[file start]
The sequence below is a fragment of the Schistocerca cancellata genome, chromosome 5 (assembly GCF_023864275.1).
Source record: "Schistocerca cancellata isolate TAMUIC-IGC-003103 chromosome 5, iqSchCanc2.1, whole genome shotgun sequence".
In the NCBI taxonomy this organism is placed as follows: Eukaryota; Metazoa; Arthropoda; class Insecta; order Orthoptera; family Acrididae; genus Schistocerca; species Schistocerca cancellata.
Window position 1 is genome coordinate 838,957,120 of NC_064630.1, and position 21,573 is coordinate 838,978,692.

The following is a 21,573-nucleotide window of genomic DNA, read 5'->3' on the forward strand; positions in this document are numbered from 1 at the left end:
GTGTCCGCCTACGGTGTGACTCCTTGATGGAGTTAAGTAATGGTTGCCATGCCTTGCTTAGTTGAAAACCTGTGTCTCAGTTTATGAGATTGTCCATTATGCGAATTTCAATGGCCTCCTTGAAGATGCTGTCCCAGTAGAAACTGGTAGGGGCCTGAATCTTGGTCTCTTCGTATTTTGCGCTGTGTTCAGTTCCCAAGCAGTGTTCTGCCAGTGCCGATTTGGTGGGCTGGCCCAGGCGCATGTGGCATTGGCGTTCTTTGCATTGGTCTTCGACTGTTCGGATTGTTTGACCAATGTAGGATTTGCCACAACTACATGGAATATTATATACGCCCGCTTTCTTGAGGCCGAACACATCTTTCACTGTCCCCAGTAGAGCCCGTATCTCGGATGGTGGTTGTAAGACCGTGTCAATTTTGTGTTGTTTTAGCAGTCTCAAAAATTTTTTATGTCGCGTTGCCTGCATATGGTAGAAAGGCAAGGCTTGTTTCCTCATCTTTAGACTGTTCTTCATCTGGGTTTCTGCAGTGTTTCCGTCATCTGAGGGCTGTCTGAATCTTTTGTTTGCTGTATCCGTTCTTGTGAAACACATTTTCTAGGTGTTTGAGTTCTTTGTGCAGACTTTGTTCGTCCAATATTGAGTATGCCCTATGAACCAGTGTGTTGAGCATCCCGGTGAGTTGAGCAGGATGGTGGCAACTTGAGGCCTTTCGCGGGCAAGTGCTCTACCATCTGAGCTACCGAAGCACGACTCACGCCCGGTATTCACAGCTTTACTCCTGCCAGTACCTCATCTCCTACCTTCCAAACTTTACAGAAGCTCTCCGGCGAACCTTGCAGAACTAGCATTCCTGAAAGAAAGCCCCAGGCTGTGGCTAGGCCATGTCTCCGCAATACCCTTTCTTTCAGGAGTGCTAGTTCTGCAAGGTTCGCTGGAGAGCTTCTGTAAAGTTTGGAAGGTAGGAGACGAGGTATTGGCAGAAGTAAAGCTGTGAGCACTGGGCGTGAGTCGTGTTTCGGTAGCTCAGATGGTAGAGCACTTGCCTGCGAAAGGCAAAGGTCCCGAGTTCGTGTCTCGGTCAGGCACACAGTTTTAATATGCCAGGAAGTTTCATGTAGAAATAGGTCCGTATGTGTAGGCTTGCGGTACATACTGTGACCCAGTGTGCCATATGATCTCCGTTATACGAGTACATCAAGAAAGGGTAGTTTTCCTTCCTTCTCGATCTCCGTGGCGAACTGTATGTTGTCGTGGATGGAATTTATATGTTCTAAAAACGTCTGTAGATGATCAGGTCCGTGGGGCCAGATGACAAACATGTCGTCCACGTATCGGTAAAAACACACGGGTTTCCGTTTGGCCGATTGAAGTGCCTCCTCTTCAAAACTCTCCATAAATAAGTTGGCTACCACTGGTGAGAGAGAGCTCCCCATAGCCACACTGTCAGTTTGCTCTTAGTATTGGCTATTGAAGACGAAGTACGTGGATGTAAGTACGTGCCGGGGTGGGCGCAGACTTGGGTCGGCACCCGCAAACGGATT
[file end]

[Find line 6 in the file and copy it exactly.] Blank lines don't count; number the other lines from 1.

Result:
GTGTCCGCCTACGGTGTGACTCCTTGATGGAGTTAAGTAATGGTTGCCATGCCTTGCTTAGTTGAAAACCTGTGTCTCAGTTTATGAGATTGTCCATTATGCGAATTTCAATGGCCTCCTTGAAGATGCTGTCCCAGTAGAAACTGGTAGGGGCCTGAATCTTGGTCTCTTCGTATTTTGCGCTGTGTTCAGTTCCCAAGCAGTGTTCTGCCAGTGCCGATTTGGTGGGCTGGCCCAGGCGCATGTGGCATTGGCGTTCTTTGCATTGGTCTTCGACTGTTCGGATTGTTTGACCAATGTAGGATTTGCCACAACTACATGGAATATTATATACGCCCGCTTTCTTGAGGCCGAACACATCTTTCACTGTCCCCAGTAGAGCCCGTATCTCGGATGGTGGTTGTAAGACCGTGTCAATTTTGTGTTGTTTTAGCAGTCTCAAAAATTTTTTATGTCGCGTTGCCTGCATATGGTAGAAAGGCAAGGCTTGTTTCCTCATCTTTAGACTGTTCTTCATCTGGGTTTCTGCAGTGTTTCCGTCATCTGAGGGCTGTCTGAATCTTTTGTTTGCTGTATCCGTTCTTGTGAAACACATTTTCTAGGTGTTTGAGTTCTTTGTGCAGACTTTGTTCGTCCAATATTGAGTATGCCCTATGAACCAGTGTGTTGAGCATCCCGGTGAGTTGAGCAGGATGGTGGCAACTTGAGGCCTTTCGCGGGCAAGTGCTCTACCATCTGAGCTACCGAAGCACGACTCACGCCCGGTATTCACAGCTTTACTCCTGCCAGTACCTCATCTCCTACCTTCCAAACTTTACAGAAGCTCTCCGGCGAACCTTGCAGAACTAGCATTCCTGAAAGAAAGCCCCAGGCTGTGGCTAGGCCATGTCTCCGCAATACCCTTTCTTTCAGGAGTGCTAGTTCTGCAAGGTTCGCTGGAGAGCTTCTGTAAAGTTTGGAAGGTAGGAGACGAGGTATTGGCAGAAGTAAAGCTGTGAGCACTGGGCGTGAGTCGTGTTTCGGTAGCTCAGATGGTAGAGCACTTGCCTGCGAAAGGCAAAGGTCCCGAGTTCGTGTCTCGGTCAGGCACACAGTTTTAATATGCCAGGAAGTTTCATGTAGAAATAGGTCCGTATGTGTAGGCTTGCGGTACATACTGTGACCCAGTGTGCCATATGATCTCCGTTATACGAGTACATCAAGAAAGGGTAGTTTTCCTTCCTTCTCGATCTCCGTGGCGAACTGTATGTTGTCGTGGATGGAATTTATATGTTCTAAAAACGTCTGTAGATGATCAGGTCCGTGGGGCCAGATGACAAACATGTCGTCCACGTATCGGTAAAAACACACGGGTTTCCGTTTGGCCGATTGAAGTGCCTCCTCTTCAAAACTCTCCATAAATAAGTTGGCTACCACTGGTGAGAGAGAGCTCCCCATAGCCACACTGTCAGTTTGCTCTTAGTATTGGCTATTGAAGACGAAGTACGTGGATGTAAGTACGTGCCGGGGTGGGCGCAGACTTGGGTCGGCACCCGCAAACGGATT